20. I recently retested an RH1 belonging to a well known member of the forum prior to returning it from repair. It's only a few weeks since declaring it fixed, but already the annoying problem with the jog lever had returned. Up to now I have always relied to a spray cleaner to alleviate the random non-functioning of this multi-contact switch, but it was obviously not enough in this case. So I steeled myself and decided to try something more extreme. Thankfully I had a damaged switch to try this out on first, which is a good job as I managed to break it first time! But I have now developed a method of opening up this switch so I can access and clean the contacts. Not recommended for the feint-hearted! What did come as a shock is that the contacts are not precious metal, and so suffer from the same tarnish that affects many of Sony's other products, including the rotary jog dials of the NH series, many remote controls, and so on. Once I had carefully cleaned the contacts and lightly lubricated with silicone grease (hoping this will prevent the return of any oxidization for as long as possible), everything seems fine. So that is one more of the RH1's annoying little problems solved. Please note to anyone else trying this: the components are very small and easily lost. You need a very fine soldering iron, and a lot of skill using it. It is very easy to melt plastic and render the switch unusable, and all too easy to break the electrical contacts which are tiny. And should you cause permanent damage, getting hold of a replacement switch or whole display board is not easy or cheap. You have been warned! Jim
  21. If you are absolutely certain that the analogue input works all the time, every time, that rules out any part of the recording electronics. I would still guess the optical input is faulty, but as said before it could also be the digital cable or the SB output. In any case, I would expect the display on the N10 to show that the digital signal had disappeared, either by switching to analog or by showing a specific error (on this model, I think it would just be "No Signal"). Try wobbling the optical jack input plug as it is recording. And if you pull the plug out, you should see it switch to analog (ie line) input automatically, and back again when pushed back in. Jim
  22. The MC33/33/38 all suffer from the same lousy switch design. It is a constant problem with these types of switches that slide rather than push, indeed in certain cases even the push-to-make switches can suffer despite being, usually, sealed to the outside environment. The contacts become tarnished and resistive. That is, the contacts no longer act as a pure short of zero ohms, but present a random resistance across them. As the way each switch is distinguished is to switch in a different resistance across the keyboard sense line (which is an analogue rather than digital input), the switch functions are incorrectly read by the sampling ADC of the recorder unit's main processor. The switches can be cleaned but it a devilishly difficult process. On the other hand, the MC11/12 type remotes use a rotary control on the end, where the switch contacts are physically larger, wipe across a slightly longer distance, and seem to be immune to this problem for longer. But eventually even these remotes can cause problems. However, the contacts within these remote sticks are so much easier to clean. Jim PS - please also see my latest comments on the MZ-RH1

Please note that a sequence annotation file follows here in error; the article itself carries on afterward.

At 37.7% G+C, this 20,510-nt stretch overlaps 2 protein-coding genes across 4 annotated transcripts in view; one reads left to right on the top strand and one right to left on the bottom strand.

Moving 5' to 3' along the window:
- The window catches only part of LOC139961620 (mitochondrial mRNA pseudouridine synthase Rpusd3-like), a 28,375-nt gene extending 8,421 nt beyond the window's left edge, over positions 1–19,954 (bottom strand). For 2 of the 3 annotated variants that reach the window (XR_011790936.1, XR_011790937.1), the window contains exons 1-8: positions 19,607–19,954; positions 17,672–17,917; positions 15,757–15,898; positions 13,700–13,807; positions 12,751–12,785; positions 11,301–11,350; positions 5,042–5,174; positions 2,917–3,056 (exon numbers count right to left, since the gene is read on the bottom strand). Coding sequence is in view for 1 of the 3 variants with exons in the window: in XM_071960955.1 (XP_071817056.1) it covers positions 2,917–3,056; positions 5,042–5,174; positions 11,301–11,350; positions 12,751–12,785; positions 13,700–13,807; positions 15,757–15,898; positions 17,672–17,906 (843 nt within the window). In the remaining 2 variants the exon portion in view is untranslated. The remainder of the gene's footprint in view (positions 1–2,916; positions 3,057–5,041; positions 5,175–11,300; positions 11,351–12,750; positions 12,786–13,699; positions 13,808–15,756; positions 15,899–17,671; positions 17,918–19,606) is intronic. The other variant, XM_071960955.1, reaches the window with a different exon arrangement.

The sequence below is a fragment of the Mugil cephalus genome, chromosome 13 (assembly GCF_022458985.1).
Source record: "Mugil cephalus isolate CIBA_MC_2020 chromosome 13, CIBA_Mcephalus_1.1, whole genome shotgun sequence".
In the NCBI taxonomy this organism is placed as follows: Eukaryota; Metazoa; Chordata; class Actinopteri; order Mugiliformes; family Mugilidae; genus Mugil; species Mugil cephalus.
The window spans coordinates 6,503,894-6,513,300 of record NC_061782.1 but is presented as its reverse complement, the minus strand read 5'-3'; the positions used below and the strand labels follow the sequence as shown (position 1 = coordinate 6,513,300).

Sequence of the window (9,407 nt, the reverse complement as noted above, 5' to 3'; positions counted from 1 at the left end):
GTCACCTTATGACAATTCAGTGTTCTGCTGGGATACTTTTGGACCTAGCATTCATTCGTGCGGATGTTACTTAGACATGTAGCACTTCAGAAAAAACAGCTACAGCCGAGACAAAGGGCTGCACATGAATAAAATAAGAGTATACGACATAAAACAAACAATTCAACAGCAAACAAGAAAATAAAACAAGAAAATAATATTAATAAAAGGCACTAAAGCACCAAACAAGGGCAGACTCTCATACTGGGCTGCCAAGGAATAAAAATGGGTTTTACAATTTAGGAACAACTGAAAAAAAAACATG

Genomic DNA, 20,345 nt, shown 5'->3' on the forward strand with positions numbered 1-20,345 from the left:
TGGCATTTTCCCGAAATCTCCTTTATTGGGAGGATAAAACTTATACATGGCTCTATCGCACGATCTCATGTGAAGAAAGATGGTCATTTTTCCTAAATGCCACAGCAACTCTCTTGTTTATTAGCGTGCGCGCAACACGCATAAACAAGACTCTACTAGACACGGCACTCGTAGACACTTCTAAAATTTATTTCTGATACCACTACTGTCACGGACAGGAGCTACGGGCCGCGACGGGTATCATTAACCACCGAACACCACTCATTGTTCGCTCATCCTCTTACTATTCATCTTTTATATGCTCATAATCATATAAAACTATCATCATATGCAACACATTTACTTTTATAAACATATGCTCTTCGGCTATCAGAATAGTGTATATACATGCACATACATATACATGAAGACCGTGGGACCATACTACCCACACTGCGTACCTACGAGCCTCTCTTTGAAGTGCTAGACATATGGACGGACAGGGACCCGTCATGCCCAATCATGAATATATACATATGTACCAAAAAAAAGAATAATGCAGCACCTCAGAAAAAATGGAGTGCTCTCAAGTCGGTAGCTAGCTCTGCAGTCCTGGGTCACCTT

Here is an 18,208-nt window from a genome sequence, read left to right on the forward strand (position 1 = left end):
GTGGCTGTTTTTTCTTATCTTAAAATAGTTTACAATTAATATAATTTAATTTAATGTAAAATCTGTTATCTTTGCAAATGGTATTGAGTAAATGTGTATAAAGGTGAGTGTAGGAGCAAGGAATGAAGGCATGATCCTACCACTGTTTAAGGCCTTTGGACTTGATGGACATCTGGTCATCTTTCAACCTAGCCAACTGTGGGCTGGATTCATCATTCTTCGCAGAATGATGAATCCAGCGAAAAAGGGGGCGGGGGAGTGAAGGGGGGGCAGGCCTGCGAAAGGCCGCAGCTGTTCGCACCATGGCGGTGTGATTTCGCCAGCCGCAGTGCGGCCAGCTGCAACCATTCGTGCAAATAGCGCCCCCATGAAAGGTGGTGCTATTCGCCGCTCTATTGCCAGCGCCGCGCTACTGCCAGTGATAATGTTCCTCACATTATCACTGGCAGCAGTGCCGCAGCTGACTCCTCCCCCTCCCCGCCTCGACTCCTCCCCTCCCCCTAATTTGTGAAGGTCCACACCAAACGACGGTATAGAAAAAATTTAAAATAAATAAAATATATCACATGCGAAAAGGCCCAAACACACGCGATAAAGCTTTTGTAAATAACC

23. You need to isolate the problem first of all. Any of three components could be at fault - the MD recorder, the SoundBlaster, or the optical cable. Unfortunately you haven't told us the model of your MD recorder, so the advice when can give is limited. If it is a portable unit, I have known the optical detect switch to fail and so it intermittently treats the input as analog. On decks, stress can cause broken joints to appear on the optical detector blocks where they are soldered onto the main board. However, if you can monitor the optical input at all times on 'phones, and material that you have heard does not record correctly, there is most likely a fault on your MD recorders main board (portable) or BD board (deck), or the laser record power is slow, or the write head is damaged or bent. But as I say, I can only guess without a model number. Jim
  24. A common fault with this remote. The physical switch becomes separated from the circuit board, and there's nothing you can do about it. Resoldering is only possible if you can remove the LCD display from the board first !!! A task even I don't want to try - yet. Jim